A Harley-Davidson motorcycle believed to have traversed the Pacific Ocean to western Canada after being swept from coastal Japan during a March 2011 tsunami has been claimed by a Japanese man.
IkuoÂ Yokoyama, 29, of Yamamoto, Japan, says a Harley-Davidson representative tracked him down after the Canadian Broadcasting Corp. ran a story about the bike, which was found in a storage container on British Columbiaâ€™s Haida Gwaii islands, the CBC reported.
Harley-Davidson now intends to restore the bike, which had rusted but still had its Miyagi Prefecture license plate, and send it back to Yokoyama, Japanese broadcaster NHK reported Wednesday.
Yokoyama, who NHK reported lost three family members and his home in the disaster, said he was "so glad that (the motorcycle) will be returned to me.â€ť
â€śI would like to thank the man who found my bike in person,â€ť Yokoyama said in an NHK interview aired on the CBC.
Peter Mark, a Haida Gwaii resident, told the CBC that he found the container - and the motorcycle, golf clubs, camping equipment and tools inside - on a beach on April 18.
â€śFirst I thought, this has got to be the craziest thing anyone has ever found,â€ť Mark told the CBC. â€śThen I looked a little closer and the license had Japanese writing on it. The wall of the trailer had Japanese print on the tags. And the first thing that popped into my head was this is likely from the tsunami in Japan.â€ť
Thousands of people in Japan were killed on March 11, 2011, during a 9.0-magnitude earthquake and a subsequent tsunami. The tsunami swept an enormous amount of debris from the island nation into the Pacific.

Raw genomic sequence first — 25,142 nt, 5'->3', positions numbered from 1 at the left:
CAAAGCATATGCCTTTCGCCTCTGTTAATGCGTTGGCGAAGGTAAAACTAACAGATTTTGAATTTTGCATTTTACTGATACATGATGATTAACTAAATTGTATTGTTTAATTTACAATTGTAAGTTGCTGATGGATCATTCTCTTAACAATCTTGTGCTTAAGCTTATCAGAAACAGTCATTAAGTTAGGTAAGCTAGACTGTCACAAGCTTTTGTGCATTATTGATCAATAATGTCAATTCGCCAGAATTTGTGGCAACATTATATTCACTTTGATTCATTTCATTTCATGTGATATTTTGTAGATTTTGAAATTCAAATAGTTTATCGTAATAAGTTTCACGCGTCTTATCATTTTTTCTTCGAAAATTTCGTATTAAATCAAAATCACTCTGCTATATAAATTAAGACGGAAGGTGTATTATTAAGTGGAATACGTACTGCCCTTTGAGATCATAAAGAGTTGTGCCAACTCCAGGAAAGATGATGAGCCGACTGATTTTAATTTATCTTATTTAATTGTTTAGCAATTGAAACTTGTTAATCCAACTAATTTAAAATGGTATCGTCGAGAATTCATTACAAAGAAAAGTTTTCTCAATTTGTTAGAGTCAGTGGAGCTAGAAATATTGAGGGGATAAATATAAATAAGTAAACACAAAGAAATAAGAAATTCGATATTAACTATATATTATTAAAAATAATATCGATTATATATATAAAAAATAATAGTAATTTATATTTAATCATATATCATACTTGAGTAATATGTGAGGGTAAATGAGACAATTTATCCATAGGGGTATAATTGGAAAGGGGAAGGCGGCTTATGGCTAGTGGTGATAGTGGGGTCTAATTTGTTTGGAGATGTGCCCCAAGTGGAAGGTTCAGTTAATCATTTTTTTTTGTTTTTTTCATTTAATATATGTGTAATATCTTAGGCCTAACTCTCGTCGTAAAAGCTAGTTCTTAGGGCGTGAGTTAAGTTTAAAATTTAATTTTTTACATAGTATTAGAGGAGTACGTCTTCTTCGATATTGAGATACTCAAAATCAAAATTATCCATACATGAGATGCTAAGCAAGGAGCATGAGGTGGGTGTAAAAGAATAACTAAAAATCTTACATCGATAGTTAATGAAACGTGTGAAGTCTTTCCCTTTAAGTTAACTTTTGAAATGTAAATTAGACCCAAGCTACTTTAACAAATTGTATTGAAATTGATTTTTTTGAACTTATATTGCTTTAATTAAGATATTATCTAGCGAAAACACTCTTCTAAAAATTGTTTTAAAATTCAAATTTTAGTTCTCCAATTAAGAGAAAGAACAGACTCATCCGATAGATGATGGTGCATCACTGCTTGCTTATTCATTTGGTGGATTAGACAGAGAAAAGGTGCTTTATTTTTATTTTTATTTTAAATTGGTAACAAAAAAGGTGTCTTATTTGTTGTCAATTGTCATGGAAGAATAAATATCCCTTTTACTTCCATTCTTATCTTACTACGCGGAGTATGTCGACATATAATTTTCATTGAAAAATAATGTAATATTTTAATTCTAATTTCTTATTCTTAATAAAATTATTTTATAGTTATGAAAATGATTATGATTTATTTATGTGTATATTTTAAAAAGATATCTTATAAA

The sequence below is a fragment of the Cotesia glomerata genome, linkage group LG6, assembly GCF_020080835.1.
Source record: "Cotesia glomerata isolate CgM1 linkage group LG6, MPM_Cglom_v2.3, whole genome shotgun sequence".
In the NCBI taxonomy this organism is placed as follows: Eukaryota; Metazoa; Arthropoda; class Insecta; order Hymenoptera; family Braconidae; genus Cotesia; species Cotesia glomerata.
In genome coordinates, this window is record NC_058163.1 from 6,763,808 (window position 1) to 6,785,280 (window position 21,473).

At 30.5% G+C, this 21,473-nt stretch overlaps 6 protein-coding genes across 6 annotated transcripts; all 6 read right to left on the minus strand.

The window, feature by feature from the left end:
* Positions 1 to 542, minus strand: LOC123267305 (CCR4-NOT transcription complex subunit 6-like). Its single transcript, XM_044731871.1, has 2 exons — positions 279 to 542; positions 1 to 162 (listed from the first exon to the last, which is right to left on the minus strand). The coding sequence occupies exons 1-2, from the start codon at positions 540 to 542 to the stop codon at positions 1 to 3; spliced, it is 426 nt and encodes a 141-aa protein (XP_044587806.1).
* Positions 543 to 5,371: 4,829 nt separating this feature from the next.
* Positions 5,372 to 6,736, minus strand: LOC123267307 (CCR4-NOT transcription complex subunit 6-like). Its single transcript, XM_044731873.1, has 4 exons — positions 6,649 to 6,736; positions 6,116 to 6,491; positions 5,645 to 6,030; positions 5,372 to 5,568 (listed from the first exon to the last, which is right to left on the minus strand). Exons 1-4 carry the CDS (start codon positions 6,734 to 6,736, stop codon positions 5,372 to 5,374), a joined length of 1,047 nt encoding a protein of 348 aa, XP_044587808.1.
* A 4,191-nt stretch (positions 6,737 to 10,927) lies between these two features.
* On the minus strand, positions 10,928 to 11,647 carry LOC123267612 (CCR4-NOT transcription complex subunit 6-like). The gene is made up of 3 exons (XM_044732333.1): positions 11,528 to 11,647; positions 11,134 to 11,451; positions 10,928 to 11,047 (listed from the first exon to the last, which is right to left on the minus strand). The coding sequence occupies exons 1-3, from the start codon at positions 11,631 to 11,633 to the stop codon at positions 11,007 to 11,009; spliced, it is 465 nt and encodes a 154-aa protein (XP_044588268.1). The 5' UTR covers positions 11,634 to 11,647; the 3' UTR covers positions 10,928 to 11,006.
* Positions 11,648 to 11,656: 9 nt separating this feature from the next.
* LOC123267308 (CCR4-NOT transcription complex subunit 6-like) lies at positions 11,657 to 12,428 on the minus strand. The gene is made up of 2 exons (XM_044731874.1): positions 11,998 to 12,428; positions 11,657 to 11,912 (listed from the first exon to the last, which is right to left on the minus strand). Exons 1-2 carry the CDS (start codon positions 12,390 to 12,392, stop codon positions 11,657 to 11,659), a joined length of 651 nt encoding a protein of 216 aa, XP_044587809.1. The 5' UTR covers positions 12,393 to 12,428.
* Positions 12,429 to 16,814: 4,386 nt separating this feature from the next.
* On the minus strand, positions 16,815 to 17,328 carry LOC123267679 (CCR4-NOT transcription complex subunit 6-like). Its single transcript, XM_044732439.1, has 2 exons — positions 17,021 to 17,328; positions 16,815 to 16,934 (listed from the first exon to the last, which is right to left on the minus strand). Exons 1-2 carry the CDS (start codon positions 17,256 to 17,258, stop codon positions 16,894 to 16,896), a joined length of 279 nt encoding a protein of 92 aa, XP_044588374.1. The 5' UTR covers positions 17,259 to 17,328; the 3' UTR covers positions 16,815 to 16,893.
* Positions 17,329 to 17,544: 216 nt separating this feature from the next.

About 70% of the debris sank, according to Japanese government estimates, and no one knows how much of the remaining 1.5 million tons of debris still is floating in the Pacific.
But U.S. officials say some items from the disaster may be washing up on North American shores, thousands of miles from Japan, and that residents along the North Pacific should expect reports of debris to increase and continue over the next couple of years.
The National Oceanic and Atmospheric Administration says there is no current "debris field." Rather, items, large and small, are scattered over a huge swath of the North Pacific and may make landfall intermittently.
Last month, CNN reported that a soccer ball found washed up on a remote Alaskan beach apparently belongs to a Japanese teenager.Â And the U.S. Coast Guard fired on and sank a rust-stained fishing trawler -Â swept from Japan by the tsunami - in Alaskan waters, saying that the unmanned vessel was a hazard to mariners.